Thursday, October 18, 2012

Luke the Beloved Physician

Lule the beloved physician sends greetings (Colossians 4:14).

A Gospel is a work of art as well as a work of history. How fitting, therefore, that the Evangelist Luke, whose feast the Church celebrates today, should have been, according to tradition, a painter as well as an historian! 

The historian Luke tels us in the Prologue to his Gospel (Luke 1:1-4) how he decided, after investigating everything accurately anew, to write it down in an orderly sequence. The "everything" that he investigated was the events that have been fulfilled among us, just as those who were eyewitnesses from the beginning and ministers of the word have handed them down to us. Luke displays a genuine historian's sensibility in his approach, but even more so a pre-eminently ecclesial sensibility. The "events" must continue to be told in the community - even after the eyewitnesses from the beginning are gone. Hence the need for a Gospel to function as a perennial eyewitness. And Luke brings his considerable artistry to bear in telling the story for future generations. And not just one story - but two! Luke the historian recounts and Luke the painter portrays not just life and mission of Jesus but the life and mission of his Church, which continues Christ's presence and action in the world. The sequel to Luke's Gospel, The Acts of the Apostles, paints the picture of the providential growth and expansion of the Church - even in the midst of persecution - from a small Jewish sect in Jerusalem to a mixed Jewish and Gentile community based in the major cities of the Roman Empire and putting down roots even in the capital itself, Rome.

In this age of so much spiritual individualism, when that nonsensical neologism "spiritual but not religious" has become so current, we do well to counter that by recalling Luke's parallel portraits of Christ in the Gospel and the Church in Acts - and the man himself who lived the Church-centered life he portrayed. The great missionary Saint Paul, who devoted his life to founding and nurturing local Church communities and their mutual communion with one another, cherished the community of collaborators on whom he relied and depended - among them Luke.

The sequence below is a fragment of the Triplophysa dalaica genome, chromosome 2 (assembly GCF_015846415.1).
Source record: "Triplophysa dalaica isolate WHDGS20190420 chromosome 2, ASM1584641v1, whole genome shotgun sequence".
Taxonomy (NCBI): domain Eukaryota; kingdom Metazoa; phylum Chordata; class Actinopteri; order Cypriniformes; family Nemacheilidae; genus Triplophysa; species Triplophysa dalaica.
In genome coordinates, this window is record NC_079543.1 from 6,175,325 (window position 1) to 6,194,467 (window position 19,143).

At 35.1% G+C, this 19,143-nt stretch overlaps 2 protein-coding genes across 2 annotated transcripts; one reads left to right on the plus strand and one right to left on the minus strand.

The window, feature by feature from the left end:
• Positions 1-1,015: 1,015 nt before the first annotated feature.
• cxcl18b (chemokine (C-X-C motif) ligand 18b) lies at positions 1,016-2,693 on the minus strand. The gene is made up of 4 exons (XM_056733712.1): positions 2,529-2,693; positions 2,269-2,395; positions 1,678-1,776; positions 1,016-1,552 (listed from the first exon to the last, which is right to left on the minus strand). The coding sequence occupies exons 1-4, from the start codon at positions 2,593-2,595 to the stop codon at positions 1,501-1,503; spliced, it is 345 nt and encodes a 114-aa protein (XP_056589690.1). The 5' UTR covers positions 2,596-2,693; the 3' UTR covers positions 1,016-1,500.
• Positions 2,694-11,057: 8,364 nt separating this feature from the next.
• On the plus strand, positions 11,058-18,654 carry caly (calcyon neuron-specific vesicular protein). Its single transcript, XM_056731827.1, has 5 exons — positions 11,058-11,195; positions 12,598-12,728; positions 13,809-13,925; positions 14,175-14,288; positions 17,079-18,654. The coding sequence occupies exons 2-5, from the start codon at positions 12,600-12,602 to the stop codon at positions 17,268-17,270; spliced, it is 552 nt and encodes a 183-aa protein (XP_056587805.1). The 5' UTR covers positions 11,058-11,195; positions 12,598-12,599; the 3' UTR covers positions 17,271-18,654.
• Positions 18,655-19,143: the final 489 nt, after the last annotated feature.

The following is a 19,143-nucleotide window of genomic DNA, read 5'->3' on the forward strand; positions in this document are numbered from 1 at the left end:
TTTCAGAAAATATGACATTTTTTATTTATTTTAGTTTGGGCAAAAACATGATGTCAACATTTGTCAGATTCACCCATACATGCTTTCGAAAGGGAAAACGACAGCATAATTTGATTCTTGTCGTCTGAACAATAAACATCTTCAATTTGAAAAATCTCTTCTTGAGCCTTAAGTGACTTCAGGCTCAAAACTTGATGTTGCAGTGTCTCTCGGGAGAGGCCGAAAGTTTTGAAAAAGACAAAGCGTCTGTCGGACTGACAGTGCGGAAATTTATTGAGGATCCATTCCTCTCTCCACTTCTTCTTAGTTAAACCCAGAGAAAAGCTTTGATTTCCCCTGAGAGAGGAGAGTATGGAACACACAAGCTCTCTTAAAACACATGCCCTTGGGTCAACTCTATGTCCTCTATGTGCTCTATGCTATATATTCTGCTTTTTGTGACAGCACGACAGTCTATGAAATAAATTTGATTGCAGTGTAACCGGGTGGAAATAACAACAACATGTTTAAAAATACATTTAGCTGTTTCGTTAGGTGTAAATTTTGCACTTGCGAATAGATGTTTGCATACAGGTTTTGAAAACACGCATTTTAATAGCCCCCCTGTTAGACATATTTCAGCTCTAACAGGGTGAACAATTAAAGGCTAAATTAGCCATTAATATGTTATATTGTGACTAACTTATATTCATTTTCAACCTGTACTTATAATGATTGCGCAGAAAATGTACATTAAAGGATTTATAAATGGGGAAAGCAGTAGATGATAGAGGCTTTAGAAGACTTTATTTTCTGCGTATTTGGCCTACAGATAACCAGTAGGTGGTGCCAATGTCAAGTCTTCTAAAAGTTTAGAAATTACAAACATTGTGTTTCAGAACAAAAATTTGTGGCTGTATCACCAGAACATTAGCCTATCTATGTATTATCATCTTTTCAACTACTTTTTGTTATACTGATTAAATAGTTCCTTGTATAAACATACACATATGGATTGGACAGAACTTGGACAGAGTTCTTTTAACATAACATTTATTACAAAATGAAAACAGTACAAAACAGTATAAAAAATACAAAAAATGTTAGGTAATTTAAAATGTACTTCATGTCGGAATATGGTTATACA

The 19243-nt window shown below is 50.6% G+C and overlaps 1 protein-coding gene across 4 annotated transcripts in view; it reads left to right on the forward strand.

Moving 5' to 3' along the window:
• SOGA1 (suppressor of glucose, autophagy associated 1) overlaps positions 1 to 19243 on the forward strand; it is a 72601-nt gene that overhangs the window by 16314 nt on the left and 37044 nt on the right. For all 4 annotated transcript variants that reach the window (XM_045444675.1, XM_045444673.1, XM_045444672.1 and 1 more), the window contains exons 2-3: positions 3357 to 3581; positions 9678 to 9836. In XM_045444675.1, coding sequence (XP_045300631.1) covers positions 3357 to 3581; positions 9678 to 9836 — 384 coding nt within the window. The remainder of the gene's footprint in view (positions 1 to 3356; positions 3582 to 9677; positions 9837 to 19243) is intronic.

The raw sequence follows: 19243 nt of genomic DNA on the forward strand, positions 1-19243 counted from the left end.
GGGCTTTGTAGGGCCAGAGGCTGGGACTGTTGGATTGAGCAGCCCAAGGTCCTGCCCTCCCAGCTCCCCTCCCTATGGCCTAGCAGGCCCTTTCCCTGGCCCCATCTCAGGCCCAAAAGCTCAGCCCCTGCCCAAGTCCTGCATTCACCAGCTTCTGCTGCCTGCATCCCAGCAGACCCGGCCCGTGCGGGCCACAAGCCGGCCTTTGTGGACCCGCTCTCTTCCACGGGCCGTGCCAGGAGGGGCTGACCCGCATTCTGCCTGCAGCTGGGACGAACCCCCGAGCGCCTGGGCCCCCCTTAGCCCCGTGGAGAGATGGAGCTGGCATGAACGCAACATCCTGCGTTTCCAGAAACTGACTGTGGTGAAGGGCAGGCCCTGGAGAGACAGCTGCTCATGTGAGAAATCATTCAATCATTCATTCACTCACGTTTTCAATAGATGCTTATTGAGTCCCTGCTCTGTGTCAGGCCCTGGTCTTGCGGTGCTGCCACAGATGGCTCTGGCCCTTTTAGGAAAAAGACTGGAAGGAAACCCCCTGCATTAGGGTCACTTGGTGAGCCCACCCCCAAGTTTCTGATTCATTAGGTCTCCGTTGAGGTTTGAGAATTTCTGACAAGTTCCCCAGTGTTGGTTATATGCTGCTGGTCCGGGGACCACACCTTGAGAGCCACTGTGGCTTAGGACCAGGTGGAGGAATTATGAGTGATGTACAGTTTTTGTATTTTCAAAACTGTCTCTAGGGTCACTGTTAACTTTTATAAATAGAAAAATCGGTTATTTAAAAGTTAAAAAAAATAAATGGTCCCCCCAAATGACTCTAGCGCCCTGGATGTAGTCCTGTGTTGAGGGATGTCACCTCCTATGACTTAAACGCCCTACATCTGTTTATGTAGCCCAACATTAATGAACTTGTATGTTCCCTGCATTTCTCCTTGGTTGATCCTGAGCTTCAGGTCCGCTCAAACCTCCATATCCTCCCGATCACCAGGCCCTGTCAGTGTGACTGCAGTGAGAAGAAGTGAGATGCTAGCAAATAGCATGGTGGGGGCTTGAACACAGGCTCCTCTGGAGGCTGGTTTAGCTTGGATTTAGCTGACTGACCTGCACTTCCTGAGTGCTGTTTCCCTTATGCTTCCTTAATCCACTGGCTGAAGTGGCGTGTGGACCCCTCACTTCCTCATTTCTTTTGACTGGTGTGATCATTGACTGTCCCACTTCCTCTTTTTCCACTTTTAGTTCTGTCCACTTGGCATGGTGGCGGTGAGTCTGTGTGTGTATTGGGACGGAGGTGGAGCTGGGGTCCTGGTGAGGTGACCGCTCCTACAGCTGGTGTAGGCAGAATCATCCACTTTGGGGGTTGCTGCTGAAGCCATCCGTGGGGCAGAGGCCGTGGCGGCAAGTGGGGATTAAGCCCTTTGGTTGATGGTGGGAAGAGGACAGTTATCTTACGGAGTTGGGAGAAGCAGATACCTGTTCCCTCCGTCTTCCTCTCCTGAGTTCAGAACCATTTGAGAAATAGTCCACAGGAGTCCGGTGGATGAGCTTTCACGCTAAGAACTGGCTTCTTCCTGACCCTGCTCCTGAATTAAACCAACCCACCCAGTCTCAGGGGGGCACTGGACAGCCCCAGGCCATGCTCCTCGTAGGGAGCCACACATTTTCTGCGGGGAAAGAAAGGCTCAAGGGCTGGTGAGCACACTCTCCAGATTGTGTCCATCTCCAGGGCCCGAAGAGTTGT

It seems that Luke was often with Paul. (In today's reading from Paul's 2nd Letter to Timothy, we get to hear Paul lament that Luke was the only one with him at that juncture!). In his letter to the Colossians, Paul associates Luke's greeting to the faithful with his, calling him "the beloved physician." One supposes that medicine was what we would nowadays call Luke's "day job," when he wasn't writing scripture or otherwise heling foster Church community in the Gentile Roman world! But Paul wasn't just noting Luke's "secular" profession. He called him "the beloved physician." Perhaps Paul himself had used and benefited from Luke's medical expertise. But, above all, Paul seemed to value Luke as a companion.

Because the life of faith is not just an individual career path, but a communal journey together through the world, Paul acutely appreciated his companions - fellow disciples like Luke. And so must we. Like Luke, we depend on our sources for the story we tell the world. Like Paul and Luke together, and like the Spirit-filled communities of faith Luke portrayed, we all depend on one another. 

We are our most "spiritual" when we are together. 

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